Meantime, she used social media to propound women’s issues, denouncing Harvey Weinstein, and praising mass murderer Phaloon Devi, who led her gang of men to murder several dozen men of a rival gang without a trial because she claimed, without evidence, that they raped her. Innocent or guilty, they were murdered – and some, like Kreuk, voiced support for this expeditious method of executing suspected rapists and sparing us all from the inconvenience of trials.
On social media, Kreuk took on all issues big and small where women were being victimized except for one – the slave women of NXIVM, some of whom she had recruited into NXIVM.
On her TV show Burden of Truth, Kreuk played the bravest of lawyers, a woman willing to sacrifice her career to expose a big company victimizing young women.
After the New York Times and others made the story international and it no longer mattered whether she made a statement about it condemning Raniere, Kreuk made a rather incomplete if not misleading statement about her role in NXIVM.
She failed to mention she was a high-ranking coach, preferring to refer to herself as a student who took courses in the past. And it was not true that she left about five years before she issued her Tweet [i.e., 2013].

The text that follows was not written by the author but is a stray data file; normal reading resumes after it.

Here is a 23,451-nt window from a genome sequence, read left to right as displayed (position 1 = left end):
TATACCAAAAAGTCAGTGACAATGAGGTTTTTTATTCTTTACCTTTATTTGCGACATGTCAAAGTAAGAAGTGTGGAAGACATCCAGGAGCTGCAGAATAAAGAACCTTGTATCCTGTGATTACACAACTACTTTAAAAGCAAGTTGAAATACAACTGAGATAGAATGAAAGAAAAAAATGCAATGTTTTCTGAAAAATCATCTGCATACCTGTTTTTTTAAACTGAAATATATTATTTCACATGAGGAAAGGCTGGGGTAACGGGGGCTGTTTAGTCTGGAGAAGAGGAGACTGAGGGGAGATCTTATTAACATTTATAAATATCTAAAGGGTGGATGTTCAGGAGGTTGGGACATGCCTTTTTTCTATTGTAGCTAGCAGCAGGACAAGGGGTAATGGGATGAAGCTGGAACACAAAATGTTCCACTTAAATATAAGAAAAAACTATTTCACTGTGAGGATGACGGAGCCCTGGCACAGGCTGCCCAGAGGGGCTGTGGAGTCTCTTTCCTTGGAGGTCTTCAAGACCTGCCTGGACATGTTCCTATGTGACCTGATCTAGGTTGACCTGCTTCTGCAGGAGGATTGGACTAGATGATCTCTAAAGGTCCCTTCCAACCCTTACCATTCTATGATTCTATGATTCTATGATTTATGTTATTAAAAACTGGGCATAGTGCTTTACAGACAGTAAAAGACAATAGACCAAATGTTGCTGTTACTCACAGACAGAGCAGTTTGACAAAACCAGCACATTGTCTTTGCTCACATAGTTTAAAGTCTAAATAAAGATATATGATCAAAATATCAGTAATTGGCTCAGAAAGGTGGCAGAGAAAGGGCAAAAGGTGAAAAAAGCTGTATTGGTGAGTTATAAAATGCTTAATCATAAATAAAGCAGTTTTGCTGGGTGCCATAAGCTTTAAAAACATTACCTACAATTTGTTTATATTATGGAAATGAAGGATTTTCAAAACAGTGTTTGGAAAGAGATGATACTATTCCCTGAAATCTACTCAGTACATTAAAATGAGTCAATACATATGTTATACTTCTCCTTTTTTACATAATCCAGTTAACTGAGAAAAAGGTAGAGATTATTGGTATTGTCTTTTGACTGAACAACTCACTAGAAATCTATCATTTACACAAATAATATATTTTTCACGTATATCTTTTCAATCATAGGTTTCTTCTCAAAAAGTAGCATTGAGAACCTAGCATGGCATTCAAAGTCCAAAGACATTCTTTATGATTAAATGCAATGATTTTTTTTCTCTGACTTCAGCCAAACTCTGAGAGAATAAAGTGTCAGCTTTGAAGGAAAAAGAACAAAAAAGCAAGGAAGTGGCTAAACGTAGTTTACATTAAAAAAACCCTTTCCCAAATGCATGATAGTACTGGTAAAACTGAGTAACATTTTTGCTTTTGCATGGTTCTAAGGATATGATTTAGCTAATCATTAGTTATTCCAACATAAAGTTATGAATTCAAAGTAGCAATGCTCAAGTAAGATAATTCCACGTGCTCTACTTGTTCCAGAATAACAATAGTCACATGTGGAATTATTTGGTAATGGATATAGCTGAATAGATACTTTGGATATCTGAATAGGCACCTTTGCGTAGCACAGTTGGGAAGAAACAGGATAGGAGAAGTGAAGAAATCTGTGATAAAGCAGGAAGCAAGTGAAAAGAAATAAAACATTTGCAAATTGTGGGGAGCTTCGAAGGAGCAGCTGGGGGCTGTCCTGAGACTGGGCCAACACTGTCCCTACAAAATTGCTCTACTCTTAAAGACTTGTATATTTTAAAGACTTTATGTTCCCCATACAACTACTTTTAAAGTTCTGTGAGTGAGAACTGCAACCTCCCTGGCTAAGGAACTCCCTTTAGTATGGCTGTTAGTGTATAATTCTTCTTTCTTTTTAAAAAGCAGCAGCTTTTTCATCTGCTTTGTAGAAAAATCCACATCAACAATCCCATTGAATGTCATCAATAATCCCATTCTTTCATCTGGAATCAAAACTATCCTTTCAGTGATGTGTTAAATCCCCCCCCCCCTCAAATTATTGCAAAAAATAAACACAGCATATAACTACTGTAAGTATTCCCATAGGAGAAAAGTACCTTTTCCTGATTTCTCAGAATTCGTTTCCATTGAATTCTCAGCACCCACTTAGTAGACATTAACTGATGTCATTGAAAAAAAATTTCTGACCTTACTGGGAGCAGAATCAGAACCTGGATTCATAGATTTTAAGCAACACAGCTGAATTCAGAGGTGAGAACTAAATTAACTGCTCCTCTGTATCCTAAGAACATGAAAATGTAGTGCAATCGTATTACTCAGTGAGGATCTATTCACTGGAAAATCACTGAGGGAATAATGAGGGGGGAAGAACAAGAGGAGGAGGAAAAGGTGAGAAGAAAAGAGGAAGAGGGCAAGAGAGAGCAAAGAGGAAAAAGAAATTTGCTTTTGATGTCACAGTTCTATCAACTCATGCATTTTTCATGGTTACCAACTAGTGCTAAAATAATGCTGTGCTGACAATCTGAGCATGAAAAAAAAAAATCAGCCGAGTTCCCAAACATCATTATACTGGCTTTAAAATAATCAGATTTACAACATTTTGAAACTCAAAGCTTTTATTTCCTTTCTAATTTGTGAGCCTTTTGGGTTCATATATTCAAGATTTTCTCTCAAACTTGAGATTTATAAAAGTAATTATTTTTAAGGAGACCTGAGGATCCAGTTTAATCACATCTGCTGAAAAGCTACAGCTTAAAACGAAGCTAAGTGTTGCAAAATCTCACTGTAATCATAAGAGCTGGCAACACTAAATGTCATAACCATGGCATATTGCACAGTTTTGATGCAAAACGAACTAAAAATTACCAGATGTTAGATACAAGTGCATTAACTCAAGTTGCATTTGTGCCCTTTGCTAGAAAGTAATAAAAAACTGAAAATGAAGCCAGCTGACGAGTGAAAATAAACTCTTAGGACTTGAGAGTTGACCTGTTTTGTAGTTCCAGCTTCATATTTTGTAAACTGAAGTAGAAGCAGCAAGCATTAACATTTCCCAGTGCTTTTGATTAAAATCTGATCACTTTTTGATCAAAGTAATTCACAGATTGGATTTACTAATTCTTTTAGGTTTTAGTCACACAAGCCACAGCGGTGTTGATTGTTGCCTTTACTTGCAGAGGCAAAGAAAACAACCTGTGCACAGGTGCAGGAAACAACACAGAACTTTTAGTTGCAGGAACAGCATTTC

When the moment of truth came, the burden of the truth escaped and silenced her.
This suggests she is a lot less tough than she appears – at least on camera.
Nicki Clyne Keeps Everyone Fascinated
The polar opposite of Kristin Kreuk is Nicki Clyne. She has never been afraid to speak out. Though most would disagree with her views.
She does not seem to care if she loses popularity or her chances at a future career. She is convinced that Keith Raniere is innocent and well-intentioned.
On social media, Clyne shared her views on Ross Ulbricht, 37, an American who created and operated the “darknet” market website Silk Road from 2011 until his arrest in 2013.
Ulbricht’s site used Tor for anonymity and bitcoin as a currency. He was convicted in February 2015 for conspiracy to commit money laundering, conspiracy to commit computer hacking, conspiracy to traffic fraudulent identity documents, and conspiracy to traffic narcotics by means of the internet.